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Cirqle’s latest feature allows you to connect and share via Bluetooth connection

Cirqle adds a new tool to it’s arsenal by allowing you to connect and share photos via Bluetooth. We caught up with their CEO and he answered some questions for us.

Cirqle photo sharing app - see more at

Cirqle, a photo sharing app that’s been around for nearly a year recently announced the launch of their Cirqle 2.0 launch. Sure, you’re probably thinking “oh great, another 2.0,” but this latest update will truly set Cirqle apart from all the other photo sharing apps.

For a quick refresher on Cirqle, check out earlier story here.

With Cirqle’s latest version, you’ll now be able to connect with other devices without an internet connection, by plugging in directly into your Bluetooth connection.

Here’s How it Works

The way Cirqle works is that you post pictures and moments to “cirqles.” Your cirqles can literally be anything. Certain places, people, occasions, whatever you want to share with others. You can invite people to join your cirqles and see your feed, and others can join in on the fun, as well. You can set other people up to be “co-curators” meaning that they can add photos and videos to your Circle. With Offline Mode, curators are able to connect to each other via Bluetooth to continue posting to a cirqle… on Cirqle. Not only will others be able to see your updates via Bluetooth (because honestly, that number would be pretty small in most instances), but once one of the collaborators are able to get a signal, Cirqle will curate any of the posts made over Bluetooth, regardless if your device was the first to gain service or not.

An Interview with Alex Bystrov, CEO of Cirqle

With Cirqle 2.0 releasing Tuesday, we thought it would be a good idea to contact Alex Bystrov, CEO of Cirqle, to see what he has to say about his app, Cirqle, their mission, and to clarify the differences between his photo sharing app and Instagram.

KnowTechie: What is the general mission of your iOS app?

Alex: We’re going to make history. The one that is the sum of our common memories. We live in a unique time when everything’s being documented, but we still don’t have proper structure to explore, exchange and learn. 90% of visual content from our phones never goes online, remaining 10% is still a mess with broken connections. We’re in the sea without a boat and a compass. We gonna build both for people to seek for truth, learn themselves, see from different angles and remember. The way that people take photos and videos with their mobile devices at present is mostly random — we want to give them the tools to take and share them in a way that says something.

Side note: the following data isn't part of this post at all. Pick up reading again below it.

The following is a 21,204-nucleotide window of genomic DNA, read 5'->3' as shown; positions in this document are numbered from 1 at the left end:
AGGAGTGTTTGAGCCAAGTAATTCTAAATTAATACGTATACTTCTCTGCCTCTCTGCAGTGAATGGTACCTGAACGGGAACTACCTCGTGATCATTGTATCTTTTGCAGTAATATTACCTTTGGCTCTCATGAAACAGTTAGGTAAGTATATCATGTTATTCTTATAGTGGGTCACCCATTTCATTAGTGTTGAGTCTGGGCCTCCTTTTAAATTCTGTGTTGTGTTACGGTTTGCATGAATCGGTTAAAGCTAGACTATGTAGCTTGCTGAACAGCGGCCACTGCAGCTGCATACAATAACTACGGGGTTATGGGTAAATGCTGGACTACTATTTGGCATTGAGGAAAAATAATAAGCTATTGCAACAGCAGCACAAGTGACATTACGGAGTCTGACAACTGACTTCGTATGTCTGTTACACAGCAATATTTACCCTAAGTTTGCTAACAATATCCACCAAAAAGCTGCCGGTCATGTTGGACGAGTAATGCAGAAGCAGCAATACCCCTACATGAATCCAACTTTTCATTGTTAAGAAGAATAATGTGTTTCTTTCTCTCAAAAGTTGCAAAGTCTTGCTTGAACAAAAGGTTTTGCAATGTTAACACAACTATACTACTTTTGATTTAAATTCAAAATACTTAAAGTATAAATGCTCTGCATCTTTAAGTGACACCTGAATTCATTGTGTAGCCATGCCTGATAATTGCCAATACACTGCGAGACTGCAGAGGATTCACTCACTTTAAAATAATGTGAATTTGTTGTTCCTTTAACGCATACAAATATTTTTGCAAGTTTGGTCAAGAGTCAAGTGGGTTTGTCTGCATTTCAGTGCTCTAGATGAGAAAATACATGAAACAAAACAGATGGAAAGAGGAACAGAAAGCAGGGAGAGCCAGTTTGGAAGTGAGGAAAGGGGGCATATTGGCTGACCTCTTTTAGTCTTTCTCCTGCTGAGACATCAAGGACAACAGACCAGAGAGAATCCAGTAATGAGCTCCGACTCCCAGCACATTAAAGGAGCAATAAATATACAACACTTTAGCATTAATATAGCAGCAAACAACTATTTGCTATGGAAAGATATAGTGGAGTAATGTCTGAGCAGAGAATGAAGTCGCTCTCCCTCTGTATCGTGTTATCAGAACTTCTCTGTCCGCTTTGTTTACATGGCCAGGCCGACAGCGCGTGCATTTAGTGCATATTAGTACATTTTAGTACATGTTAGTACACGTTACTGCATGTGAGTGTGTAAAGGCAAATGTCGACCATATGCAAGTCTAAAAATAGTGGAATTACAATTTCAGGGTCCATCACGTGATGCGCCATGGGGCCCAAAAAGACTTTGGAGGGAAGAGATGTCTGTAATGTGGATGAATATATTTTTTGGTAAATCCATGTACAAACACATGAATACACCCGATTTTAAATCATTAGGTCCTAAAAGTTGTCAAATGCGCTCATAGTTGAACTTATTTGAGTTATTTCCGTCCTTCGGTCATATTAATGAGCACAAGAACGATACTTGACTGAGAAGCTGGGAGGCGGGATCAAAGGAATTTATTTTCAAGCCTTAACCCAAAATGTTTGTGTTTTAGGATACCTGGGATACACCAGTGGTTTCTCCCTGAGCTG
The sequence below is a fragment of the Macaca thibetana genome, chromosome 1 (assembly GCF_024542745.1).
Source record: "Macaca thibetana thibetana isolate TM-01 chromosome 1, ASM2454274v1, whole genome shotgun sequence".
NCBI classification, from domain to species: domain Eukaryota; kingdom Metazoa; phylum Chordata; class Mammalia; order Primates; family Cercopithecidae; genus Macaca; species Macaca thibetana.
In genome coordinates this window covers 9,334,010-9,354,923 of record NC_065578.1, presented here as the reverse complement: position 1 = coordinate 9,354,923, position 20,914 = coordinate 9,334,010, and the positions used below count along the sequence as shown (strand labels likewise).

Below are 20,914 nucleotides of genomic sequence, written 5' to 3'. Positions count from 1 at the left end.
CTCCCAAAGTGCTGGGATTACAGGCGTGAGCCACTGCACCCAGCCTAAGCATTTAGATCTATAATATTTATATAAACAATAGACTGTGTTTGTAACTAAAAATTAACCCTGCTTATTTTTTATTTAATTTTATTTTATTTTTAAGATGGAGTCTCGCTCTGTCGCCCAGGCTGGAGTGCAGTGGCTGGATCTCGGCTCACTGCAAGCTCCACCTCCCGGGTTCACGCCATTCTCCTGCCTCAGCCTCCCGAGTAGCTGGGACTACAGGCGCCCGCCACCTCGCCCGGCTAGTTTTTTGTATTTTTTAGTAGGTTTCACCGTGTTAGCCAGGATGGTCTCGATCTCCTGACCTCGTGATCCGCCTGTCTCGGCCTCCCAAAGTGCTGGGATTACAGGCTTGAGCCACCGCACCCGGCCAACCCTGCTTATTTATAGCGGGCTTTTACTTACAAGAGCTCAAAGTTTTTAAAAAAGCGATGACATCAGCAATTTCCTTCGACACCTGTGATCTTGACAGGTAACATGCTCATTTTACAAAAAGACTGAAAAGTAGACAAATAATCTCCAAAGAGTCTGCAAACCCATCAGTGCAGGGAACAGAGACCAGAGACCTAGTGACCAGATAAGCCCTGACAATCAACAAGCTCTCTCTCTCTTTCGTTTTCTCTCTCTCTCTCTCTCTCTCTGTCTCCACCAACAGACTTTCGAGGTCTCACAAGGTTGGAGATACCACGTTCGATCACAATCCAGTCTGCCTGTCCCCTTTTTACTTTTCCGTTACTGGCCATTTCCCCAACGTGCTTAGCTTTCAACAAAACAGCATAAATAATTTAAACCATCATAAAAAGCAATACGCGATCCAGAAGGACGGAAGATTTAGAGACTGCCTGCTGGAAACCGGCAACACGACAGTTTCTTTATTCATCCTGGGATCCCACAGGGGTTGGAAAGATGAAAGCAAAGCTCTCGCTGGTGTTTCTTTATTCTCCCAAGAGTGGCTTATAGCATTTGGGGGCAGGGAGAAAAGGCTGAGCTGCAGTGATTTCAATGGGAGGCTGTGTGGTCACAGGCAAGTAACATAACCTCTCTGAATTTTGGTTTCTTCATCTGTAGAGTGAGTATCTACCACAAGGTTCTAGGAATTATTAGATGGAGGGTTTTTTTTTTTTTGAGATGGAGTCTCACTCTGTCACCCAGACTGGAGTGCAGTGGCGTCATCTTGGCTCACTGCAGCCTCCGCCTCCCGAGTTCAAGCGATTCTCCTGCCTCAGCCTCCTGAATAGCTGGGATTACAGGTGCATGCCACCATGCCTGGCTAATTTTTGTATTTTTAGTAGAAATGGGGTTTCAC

KnowTechie: How are pictures curated?

Alex: We replaced conventional hashtags with so-called Cirqles. Cirqles are albums, communities, shared experiences and stories. There are three types of them: open, curated and private. Open cirqles are almost like hashtags: anyone can post or subscribe to them, but the curator can moderate them. In curated Cirqles only invited members can contribute. In private Cirqles, content is invisible for everyone except its members.

KnowTechie: What makes you different from Instagram?

Alex: Cirqle and Instagram are fundamentally different in a way storytelling and subscribing work. Instagram’s core is a single photo from a single person. Cirqle’s core is a continuous story told by one or several people sharing the same interest or experience. In Instagram you follow other people, and see their photos one at a time. There’s no story, there’s no flow — there’s simply whatever photo or video they’ve posted. Their memories have no context. There’s no place for collaboration except hashtags – which you can’t manage, control or subscribe to. Cirqle’s designed differently from the very beginning. You have control over your feed, you can subscribe to people or specific stories.

Furthermore, we’re focused on making your stories leave Cirqle. We’re not a social network – the Cirqle app is a social way to keep stories in one place, but we want people to share to other networks or even embed in blogs. For example, an iPhone 6 review could include a feed of different pictures – pictures of the phone itself, pictures taken of the phone, or even pictures of the UI itself.

The same could be said of reporters covering an event — they could easily (and in realtime) snap photos of an event as it happens, and that will automatically stream into an embedded Cirqle.


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